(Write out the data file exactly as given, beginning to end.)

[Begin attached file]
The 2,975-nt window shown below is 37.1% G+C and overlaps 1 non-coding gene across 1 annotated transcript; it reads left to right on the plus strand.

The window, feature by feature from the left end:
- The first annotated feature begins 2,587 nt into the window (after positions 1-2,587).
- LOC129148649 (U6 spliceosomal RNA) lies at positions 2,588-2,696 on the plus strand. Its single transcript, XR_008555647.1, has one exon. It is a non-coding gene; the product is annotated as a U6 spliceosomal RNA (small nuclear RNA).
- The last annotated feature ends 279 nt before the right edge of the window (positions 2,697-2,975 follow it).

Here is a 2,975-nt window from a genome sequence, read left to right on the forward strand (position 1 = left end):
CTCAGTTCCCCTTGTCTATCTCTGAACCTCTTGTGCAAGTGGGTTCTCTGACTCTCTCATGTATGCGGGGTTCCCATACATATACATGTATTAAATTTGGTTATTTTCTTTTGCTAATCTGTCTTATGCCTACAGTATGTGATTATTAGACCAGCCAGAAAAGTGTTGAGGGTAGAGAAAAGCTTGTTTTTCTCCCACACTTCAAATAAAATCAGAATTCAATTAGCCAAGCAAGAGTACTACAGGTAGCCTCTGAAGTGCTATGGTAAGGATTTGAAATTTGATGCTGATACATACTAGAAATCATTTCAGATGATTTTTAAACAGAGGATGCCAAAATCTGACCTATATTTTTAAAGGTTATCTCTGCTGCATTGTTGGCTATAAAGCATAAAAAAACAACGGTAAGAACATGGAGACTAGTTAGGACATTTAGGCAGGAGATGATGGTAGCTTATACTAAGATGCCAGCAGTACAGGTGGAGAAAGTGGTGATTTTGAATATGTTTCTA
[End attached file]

The 2,975-nt window shown below is 37.1% G+C and overlaps 1 non-coding gene across 1 annotated transcript; it reads left to right on the plus strand.

The window, feature by feature from the left end:
- The first annotated feature begins 2,587 nt into the window (after positions 1-2,587).
- LOC129148649 (U6 spliceosomal RNA) lies at positions 2,588-2,696 on the plus strand. Its single transcript, XR_008555647.1, has one exon. It is a non-coding gene; the product is annotated as a U6 spliceosomal RNA (small nuclear RNA).
- The last annotated feature ends 279 nt before the right edge of the window (positions 2,697-2,975 follow it).

Here is a 2,975-nt window from a genome sequence, read left to right on the forward strand (position 1 = left end):
CTCAGTTCCCCTTGTCTATCTCTGAACCTCTTGTGCAAGTGGGTTCTCTGACTCTCTCATGTATGCGGGGTTCCCATACATATACATGTATTAAATTTGGTTATTTTCTTTTGCTAATCTGTCTTATGCCTACAGTATGTGATTATTAGACCAGCCAGAAAAGTGTTGAGGGTAGAGAAAAGCTTGTTTTTCTCCCACACTTCAAATAAAATCAGAATTCAATTAGCCAAGCAAGAGTACTACAGGTAGCCTCTGAAGTGCTATGGTAAGGATTTGAAATTTGATGCTGATACATACTAGAAATCATTTCAGATGATTTTTAAACAGAGGATGCCAAAATCTGACCTATATTTTTAAAGGTTATCTCTGCTGCATTGTTGGCTATAAAGCATAAAAAAACAACGGTAAGAACATGGAGACTAGTTAGGACATTTAGGCAGGAGATGATGGTAGCTTATACTAAGATGCCAGCAGTACAGGTGGAGAAAGTGGTGATTTTGAATATGTTTCTA